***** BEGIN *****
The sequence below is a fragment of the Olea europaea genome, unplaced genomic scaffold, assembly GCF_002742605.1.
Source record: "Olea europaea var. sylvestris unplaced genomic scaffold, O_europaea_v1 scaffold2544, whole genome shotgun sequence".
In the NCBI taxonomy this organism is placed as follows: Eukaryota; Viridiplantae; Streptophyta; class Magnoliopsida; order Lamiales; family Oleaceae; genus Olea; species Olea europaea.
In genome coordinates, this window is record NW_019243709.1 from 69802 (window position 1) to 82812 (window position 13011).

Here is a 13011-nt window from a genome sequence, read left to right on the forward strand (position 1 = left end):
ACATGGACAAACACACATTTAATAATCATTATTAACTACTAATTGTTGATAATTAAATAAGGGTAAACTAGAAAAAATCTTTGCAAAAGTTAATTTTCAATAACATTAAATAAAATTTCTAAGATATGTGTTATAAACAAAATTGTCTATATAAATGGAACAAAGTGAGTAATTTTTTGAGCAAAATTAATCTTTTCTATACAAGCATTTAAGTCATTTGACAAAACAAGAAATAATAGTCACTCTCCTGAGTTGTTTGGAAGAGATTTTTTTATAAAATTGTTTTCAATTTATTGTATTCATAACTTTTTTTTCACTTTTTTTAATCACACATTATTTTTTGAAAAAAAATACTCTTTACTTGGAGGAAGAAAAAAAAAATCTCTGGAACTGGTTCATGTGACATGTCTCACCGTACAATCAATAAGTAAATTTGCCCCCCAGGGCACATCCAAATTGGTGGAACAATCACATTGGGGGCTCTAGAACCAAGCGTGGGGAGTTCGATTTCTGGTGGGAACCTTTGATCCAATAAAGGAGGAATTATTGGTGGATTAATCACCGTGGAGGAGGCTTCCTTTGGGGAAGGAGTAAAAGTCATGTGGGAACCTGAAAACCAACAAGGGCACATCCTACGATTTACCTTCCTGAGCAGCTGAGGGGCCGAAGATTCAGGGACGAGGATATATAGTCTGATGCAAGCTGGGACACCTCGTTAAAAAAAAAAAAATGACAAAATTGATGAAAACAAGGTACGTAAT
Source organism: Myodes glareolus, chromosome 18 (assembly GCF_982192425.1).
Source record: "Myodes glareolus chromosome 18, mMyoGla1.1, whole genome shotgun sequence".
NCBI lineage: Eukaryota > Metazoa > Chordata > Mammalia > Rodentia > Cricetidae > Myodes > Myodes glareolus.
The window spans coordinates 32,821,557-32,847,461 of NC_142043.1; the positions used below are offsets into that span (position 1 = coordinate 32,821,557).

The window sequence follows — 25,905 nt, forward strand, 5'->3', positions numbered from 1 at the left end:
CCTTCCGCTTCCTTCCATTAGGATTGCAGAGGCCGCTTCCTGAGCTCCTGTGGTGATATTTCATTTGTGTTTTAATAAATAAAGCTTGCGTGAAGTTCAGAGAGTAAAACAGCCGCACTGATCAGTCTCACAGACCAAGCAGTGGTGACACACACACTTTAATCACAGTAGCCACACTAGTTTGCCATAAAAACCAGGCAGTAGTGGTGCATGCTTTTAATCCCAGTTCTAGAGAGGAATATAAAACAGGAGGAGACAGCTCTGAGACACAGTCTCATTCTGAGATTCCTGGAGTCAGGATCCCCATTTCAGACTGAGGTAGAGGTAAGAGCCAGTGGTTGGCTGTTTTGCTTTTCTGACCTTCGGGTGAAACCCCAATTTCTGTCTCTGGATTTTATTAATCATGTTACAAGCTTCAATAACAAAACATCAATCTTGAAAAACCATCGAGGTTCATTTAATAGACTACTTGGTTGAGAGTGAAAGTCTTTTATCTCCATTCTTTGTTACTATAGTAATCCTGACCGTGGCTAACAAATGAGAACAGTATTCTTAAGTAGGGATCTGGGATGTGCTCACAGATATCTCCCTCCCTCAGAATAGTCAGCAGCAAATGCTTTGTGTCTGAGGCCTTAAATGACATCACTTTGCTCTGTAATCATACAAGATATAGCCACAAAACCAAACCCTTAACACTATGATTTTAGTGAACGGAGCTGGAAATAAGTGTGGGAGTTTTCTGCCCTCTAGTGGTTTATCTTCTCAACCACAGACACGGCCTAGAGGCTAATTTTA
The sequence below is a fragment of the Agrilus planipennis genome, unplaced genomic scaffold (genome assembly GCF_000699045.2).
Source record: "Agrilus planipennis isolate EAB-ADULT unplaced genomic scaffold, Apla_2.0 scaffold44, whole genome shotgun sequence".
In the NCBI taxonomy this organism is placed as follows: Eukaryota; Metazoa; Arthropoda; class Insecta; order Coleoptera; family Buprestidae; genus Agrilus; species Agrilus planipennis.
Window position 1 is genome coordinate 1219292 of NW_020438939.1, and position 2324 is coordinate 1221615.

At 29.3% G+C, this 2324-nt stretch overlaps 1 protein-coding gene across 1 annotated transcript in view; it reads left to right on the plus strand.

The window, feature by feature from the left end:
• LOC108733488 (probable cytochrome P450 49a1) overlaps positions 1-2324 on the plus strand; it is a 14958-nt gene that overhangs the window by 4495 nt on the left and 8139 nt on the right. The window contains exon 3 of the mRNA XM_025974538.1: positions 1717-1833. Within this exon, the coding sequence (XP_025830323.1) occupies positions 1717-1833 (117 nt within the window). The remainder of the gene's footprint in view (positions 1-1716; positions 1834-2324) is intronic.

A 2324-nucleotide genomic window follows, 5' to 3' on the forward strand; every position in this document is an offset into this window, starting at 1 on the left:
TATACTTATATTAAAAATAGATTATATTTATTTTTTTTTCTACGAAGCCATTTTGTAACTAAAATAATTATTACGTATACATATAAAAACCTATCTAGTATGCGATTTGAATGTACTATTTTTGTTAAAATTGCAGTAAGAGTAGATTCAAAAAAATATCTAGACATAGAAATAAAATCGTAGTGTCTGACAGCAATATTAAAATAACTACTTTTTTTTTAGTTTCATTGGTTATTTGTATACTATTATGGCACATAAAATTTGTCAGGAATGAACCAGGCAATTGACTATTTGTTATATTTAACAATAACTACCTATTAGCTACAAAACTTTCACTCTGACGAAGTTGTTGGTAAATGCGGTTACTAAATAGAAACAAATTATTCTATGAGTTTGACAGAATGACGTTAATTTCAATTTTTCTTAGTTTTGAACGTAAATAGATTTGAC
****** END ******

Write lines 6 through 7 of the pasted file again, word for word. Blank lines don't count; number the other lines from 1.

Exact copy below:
ACATGGACAAACACACATTTAATAATCATTATTAACTACTAATTGTTGATAATTAAATAAGGGTAAACTAGAAAAAATCTTTGCAAAAGTTAATTTTCAATAACATTAAATAAAATTTCTAAGATATGTGTTATAAACAAAATTGTCTATATAAATGGAACAAAGTGAGTAATTTTTTGAGCAAAATTAATCTTTTCTATACAAGCATTTAAGTCATTTGACAAAACAAGAAATAATAGTCACTCTCCTGAGTTGTTTGGAAGAGATTTTTTTATAAAATTGTTTTCAATTTATTGTATTCATAACTTTTTTTTCACTTTTTTTAATCACACATTATTTTTTGAAAAAAAATACTCTTTACTTGGAGGAAGAAAAAAAAAATCTCTGGAACTGGTTCATGTGACATGTCTCACCGTACAATCAATAAGTAAATTTGCCCCCCAGGGCACATCCAAATTGGTGGAACAATCACATTGGGGGCTCTAGAACCAAGCGTGGGGAGTTCGATTTCTGGTGGGAACCTTTGATCCAATAAAGGAGGAATTATTGGTGGATTAATCACCGTGGAGGAGGCTTCCTTTGGGGAAGGAGTAAAAGTCATGTGGGAACCTGAAAACCAACAAGGGCACATCCTACGATTTACCTTCCTGAGCAGCTGAGGGGCCGAAGATTCAGGGACGAGGATATATAGTCTGATGCAAGCTGGGACACCTCGTTAAAAAAAAAAAAATGACAAAATTGATGAAAACAAGGTACGTAAT
Source organism: Myodes glareolus, chromosome 18 (assembly GCF_982192425.1).